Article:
Copyright 2016  Biotech Ink, LLC  All rights reserved.

Terrific Blog Article on Working From Home

With Matt Gemmell’s permission, I highly recommend his blog article, Working From Home. He’s been working from home for over 7 years, and certainly knows wherewith he speaks. Although not a medical writer, he IS a writer, and his musings reflect, to a large extent, what happens when medical writers try to work from home.

Lots of questions surface when people think about working from home, especially if it’s to be a full-time arrangement. Matt answers many of those questions, among them the main problem–being disciplined:  “The main problem you’ll encounter when working from home is… well, you. We need constraints in order to reinforce productive behaviour. The idea of a work ethic goes out the window for most people when no-one is looking over your shoulder. Some people can just work diligently, regardless of whether anyone is checking up on them. That’s fantastic. Most of us, however, need some help.”

Matt goes on to discuss the ways  we can make our work at home productive and enjoyable–and I think he nails the issues thoughtfully and honestly. Hope you find his article helpful.

Copyright 2014-2016  Biotech Ink, LLC. All rights reserved.

What It Takes to Be a Medical Writer

Many folks ask me what you have to do to be a medical writer. I think a better question is this: What does it take to be a regulatory medical writer? Because it isn’t just about what you do, it’s about who you are. And frankly, that’s a big deal. If you think about it, it’s a lot easier to change what you do than it is to change who you are.

So I would categorize my thoughts on what it takes to be a medical writer into two groups: what you can do, and who you should be.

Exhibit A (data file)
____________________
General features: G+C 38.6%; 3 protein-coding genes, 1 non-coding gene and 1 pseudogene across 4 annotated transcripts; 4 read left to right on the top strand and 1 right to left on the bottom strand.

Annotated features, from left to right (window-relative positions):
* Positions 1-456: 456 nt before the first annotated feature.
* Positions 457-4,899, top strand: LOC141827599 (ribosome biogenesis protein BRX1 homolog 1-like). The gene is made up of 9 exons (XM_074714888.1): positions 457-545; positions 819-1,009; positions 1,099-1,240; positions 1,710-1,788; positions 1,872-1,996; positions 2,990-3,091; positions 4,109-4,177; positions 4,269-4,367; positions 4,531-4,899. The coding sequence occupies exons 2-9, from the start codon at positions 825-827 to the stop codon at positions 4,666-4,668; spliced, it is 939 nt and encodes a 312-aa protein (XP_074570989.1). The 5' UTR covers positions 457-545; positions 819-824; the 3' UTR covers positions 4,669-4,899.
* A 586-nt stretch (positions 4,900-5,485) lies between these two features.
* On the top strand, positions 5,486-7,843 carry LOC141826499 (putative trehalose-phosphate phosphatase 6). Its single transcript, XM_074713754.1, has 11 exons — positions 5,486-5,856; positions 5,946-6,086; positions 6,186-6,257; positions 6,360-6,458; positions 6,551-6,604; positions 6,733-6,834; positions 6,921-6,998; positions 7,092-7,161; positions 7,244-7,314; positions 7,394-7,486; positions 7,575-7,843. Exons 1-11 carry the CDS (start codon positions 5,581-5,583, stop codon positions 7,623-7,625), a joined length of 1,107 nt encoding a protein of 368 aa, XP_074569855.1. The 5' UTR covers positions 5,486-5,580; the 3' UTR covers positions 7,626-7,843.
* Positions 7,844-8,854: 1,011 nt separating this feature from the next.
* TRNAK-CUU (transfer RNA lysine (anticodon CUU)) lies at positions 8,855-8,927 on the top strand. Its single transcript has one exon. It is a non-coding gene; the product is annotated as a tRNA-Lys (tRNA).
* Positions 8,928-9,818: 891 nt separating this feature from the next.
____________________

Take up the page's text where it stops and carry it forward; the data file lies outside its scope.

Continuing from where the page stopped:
First, the easier one–what you must do:

(1) Get some specific training, depending on where your gaps are. Look at the American Medical Writers Association (AMWA) and Drug Information Association (DIA) web sites, because there are numerous courses, some online, that can help beef up your medical writing skills. There are courses, and even a few degree programs, available through colleges and universities that also train students for medical writing careers. If you have years of industry experience and knowledge to use as a foundation for a medical writing career, you may not need these courses, or you may want to use them to supplement knowledge you’ve already acquired through industry.

(2) To write about drug, biologic, or medical device product development as a regulatory medical writer, you need at least a few years of first-hand experience working in biotech, pharmaceutical, or medical device companies. Get a job in laboratory research, in clinical research, or, if possible, in medical writing. It’s impossible to competently write about drug development if you don’t know how the processes work and how drugs or devices are developed. In other words, you can’t write about it if you don’t understand it. And no, you can’t really understand drug/device development by reading about it in a book or on the internet. You need to experience it and see how the processes–and people–come together to create an FDA-approved product that sick people need.

(3) For some aspiring medical writers, English is their second or third language; their first priority should be to write in native English–for FDA submissions, companies have to have native English documents. I would say this is the most significant barrier to success in regulatory medical writing for anyone who doesn’t write in native English.